Tuesday, May 21, 2024

Bing preview

I received an invitation to a 'preview party' for the next season from Stanford Live, the organization that puts on concerts at the Stanford campus, and I decided to go. About 60 people were there at Bing, Stanford's keynote concert hall. I think the event was mostly aimed at big donors, but there was room for at least one press person - me - though I didn't recognize anybody else as a classical journalist.

The administrators spent an hour describing the themes of the season and specific concerts therein, accompanied by video clips of the performers and, in two cases, the performers live themselves for sets of about ten minutes each. That was what most enticed me.

Katherine Goforth is a trans woman classical singer, the first I've encountered, though there was an interesting article about trans opera singers in SFCV recently. In speaking voice and in presentation - not just appearance, but how she moved and carried herself - like other trans women I've met Goforth was entirely a typical woman. But her singing voice was that of a baritone. (Her publicity says tenor, but it sounded baritone to me.) It had the rougher texture more characteristic of men's voices.
It was not disconcerting if you were expecting it. But trans vocal singing range is an interesting problem, and the SFCV article discusses how its practitioners deal with it.
Goforth's repertoire was Mahler songs accompanied by piano. One of the season themes is "Mahler and the Second Viennese School," be still my heart.

Edmar CastaƱeda is a Colombian folk-jazz harpist. (Harp is another of the season themes, and judging from one of the recorded clips of other performers, Philip Glass etudes sound really good on harp.) I can't describe CastaƱeda's style except to note that he pats the strings a lot.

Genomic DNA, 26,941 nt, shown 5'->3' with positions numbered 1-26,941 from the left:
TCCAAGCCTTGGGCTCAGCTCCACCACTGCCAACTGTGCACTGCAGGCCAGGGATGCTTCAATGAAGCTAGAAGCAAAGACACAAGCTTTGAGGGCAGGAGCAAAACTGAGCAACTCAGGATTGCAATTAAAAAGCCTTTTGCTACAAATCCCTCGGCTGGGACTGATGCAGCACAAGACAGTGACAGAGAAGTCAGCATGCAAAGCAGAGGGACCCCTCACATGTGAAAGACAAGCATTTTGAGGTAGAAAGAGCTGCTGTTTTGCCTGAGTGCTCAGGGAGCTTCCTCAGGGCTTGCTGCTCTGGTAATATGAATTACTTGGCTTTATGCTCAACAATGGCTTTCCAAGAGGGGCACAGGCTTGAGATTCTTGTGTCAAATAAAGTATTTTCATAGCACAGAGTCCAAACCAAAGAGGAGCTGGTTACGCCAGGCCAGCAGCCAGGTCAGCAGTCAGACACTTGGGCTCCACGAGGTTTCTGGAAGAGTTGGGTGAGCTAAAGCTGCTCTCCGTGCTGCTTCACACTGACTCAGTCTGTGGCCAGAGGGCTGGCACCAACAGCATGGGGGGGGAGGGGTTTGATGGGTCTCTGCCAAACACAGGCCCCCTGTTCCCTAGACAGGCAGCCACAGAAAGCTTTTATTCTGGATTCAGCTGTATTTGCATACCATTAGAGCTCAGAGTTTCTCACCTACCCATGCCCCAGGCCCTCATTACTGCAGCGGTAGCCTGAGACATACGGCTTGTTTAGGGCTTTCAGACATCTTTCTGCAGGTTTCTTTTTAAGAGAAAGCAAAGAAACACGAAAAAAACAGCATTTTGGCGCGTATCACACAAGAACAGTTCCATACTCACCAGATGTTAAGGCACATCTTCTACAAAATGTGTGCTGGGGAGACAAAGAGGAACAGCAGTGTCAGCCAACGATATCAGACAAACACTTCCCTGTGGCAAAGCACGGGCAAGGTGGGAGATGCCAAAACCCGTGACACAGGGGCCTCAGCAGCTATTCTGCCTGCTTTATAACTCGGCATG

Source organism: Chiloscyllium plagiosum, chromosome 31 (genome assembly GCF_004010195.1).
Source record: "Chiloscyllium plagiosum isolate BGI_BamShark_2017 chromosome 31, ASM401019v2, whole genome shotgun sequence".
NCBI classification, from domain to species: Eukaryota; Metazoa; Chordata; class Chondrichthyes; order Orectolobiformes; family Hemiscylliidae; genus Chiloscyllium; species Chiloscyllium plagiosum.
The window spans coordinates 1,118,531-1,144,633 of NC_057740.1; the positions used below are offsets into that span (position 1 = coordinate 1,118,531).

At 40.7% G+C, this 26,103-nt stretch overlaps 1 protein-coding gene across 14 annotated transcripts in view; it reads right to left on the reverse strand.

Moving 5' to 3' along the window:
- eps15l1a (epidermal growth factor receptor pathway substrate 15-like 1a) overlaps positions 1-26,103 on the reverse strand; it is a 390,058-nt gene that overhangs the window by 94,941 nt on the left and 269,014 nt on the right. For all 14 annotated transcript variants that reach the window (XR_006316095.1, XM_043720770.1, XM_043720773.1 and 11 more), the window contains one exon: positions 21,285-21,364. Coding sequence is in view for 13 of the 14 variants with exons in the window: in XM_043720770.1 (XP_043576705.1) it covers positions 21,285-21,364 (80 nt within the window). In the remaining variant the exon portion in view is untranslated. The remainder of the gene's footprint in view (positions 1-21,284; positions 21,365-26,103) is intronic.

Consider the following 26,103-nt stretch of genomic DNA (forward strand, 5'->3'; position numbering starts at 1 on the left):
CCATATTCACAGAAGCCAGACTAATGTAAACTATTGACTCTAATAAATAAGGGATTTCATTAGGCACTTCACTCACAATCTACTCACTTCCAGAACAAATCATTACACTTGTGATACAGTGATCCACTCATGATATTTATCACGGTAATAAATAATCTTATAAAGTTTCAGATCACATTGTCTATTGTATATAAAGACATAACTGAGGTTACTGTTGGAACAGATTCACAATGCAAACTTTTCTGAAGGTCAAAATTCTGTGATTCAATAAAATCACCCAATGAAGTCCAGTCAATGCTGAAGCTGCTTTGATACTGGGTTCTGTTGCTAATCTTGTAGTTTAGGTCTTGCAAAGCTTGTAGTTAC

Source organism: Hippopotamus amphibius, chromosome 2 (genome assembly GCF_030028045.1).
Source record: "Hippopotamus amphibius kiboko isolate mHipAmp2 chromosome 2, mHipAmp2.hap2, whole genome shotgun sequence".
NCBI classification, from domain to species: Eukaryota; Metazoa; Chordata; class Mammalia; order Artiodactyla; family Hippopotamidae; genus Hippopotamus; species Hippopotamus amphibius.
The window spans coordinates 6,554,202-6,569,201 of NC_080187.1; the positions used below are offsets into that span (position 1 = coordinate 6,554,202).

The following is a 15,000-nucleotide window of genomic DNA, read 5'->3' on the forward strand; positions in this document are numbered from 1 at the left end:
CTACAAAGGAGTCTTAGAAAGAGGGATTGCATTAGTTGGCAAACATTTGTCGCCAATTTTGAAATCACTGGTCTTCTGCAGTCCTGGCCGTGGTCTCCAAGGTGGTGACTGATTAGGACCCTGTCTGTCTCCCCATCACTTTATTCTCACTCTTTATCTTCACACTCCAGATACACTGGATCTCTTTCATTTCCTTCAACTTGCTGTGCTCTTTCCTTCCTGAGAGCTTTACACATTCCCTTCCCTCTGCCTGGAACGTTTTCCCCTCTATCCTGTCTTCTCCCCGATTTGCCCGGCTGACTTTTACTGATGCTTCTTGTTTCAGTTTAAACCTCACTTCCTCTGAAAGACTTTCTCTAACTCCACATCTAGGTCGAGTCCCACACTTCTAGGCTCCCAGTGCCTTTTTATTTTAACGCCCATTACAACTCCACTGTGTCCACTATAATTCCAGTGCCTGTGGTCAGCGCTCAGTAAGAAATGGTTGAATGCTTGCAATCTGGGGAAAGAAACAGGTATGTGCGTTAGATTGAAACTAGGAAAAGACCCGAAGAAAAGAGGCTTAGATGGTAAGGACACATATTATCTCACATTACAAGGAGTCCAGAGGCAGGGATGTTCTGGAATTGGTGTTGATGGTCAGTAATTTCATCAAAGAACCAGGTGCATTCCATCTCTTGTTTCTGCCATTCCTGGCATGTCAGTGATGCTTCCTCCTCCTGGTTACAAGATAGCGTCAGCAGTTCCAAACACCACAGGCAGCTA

Afterwards there was a reception in the lobby, with drinks and a small snacks table with berries, melon slices, and crunchy little cookies. You could pick up a copy of the printed season brochure straight from the boxes the printer delivered them in. I noticed two things of particular interest. 1) The entire London Symphony Orchestra is coming to play Mahler's roof-blasting First Symphony in Bing's tiny space. Something is going to blow a gasket. 2) Despite claiming that it's disbanding entirely, the St. Lawrence, Stanford's resident professional string quartet, is carrying on with its traditional once-per-term Sunday afternoon concerts, with the three surviving quartet players joined by others for chamber music collective programs like the others they've done recently. This year, two string sextet concerts and a collaboration with a student cello ensemble.

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